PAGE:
Reflecting on this quote at this time, I think that I would change it a little bit: I think I would say “Learning should satisfy the curiosity of the student and the teacher, and stoke their curiosities in order that they can learn even more.” When you learn about something, it doesn’t satisfy that desire to learn. Usually when I learn something, it brings about even more questions about even more things that I want to learn about. This is what I mean about stoking that curiosity; it is satisfied about one thing, but it keeps going when it comes to something related or even something totally different.

I heard a great quote on a podcast today (which was quoted from a different podcast that I don’t think I’ve heard yet): the opposite of depression is curiosity. I’m not sure I completely agree with it, but it does make quite a bit of sense. When you are curious, you are striving to figure something out or learn something; you have a goal and a purpose. When you are depressed you don’t have any of those things. No goal, no purpose, no anything. When we are teaching, we should have a goal in mind, something that we are striving for. Interested in how to foster productive relationships in the classroom? Develop a curiosity for how children resolve conflicts, how they learn empathy, and how to teach these skills to them. This is the essence of curiosity in the classroom, and curiosity leads to learning.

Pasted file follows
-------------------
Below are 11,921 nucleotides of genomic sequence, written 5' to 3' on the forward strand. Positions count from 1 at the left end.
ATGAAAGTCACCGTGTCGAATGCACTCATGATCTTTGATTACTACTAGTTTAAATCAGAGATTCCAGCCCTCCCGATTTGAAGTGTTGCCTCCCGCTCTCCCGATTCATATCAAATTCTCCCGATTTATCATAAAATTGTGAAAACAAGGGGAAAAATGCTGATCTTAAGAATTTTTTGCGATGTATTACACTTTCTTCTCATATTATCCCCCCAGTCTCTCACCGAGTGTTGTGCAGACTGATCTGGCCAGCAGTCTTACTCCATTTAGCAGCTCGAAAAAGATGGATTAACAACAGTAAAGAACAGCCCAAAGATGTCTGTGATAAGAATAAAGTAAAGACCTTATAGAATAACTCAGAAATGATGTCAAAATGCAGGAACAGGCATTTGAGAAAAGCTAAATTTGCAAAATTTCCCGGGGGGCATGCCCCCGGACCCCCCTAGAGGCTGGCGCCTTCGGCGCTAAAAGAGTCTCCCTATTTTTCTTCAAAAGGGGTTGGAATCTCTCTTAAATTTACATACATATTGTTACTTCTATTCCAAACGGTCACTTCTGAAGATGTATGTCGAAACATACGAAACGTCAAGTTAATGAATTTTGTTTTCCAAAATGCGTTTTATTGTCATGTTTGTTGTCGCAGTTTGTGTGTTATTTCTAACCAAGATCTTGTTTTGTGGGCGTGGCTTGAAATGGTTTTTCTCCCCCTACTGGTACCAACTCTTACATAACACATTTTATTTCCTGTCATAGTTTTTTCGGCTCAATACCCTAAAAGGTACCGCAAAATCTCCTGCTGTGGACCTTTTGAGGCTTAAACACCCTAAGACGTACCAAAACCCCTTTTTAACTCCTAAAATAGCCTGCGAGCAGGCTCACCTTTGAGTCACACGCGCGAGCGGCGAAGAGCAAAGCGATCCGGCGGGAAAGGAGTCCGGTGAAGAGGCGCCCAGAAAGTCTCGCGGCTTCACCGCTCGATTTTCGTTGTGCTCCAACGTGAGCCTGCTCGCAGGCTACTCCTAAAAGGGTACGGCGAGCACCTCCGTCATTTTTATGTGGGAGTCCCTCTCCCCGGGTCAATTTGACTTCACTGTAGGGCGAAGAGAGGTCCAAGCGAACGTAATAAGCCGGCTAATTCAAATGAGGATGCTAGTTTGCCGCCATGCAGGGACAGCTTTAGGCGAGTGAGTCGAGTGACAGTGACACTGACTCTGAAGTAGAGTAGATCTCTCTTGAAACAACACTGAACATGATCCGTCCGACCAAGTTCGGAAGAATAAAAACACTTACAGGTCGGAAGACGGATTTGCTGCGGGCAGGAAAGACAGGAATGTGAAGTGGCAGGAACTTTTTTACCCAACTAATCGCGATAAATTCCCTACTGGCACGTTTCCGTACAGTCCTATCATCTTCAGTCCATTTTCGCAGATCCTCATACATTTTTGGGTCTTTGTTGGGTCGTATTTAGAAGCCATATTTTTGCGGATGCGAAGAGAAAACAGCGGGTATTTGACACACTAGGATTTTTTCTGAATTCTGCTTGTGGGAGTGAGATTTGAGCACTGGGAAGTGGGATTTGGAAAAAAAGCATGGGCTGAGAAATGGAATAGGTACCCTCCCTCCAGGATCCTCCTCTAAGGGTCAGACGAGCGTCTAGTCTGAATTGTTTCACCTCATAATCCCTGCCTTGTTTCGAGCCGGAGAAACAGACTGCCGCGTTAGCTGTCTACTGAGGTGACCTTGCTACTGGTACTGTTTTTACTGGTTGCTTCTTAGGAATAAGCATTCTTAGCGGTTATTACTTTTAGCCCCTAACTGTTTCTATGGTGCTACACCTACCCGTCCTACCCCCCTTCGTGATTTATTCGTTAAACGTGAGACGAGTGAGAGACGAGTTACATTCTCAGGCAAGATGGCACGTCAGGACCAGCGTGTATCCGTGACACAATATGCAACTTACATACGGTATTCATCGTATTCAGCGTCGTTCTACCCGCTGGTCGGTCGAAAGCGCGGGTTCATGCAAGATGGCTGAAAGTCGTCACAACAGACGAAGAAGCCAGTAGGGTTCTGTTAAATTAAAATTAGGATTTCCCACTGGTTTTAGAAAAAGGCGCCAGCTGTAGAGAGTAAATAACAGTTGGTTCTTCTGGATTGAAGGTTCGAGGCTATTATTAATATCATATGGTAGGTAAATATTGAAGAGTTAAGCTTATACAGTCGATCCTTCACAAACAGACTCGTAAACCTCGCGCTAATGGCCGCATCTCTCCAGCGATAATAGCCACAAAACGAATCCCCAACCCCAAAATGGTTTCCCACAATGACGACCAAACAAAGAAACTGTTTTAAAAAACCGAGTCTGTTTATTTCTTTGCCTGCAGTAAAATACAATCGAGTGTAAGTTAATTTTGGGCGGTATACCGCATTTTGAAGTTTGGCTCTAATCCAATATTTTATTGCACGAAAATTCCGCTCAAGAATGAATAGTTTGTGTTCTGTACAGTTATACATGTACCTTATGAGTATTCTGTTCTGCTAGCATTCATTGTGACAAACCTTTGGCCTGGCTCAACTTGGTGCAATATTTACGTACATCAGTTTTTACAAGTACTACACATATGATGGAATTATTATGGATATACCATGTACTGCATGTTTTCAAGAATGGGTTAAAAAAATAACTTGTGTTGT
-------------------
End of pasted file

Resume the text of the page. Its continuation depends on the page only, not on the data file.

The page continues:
My Confession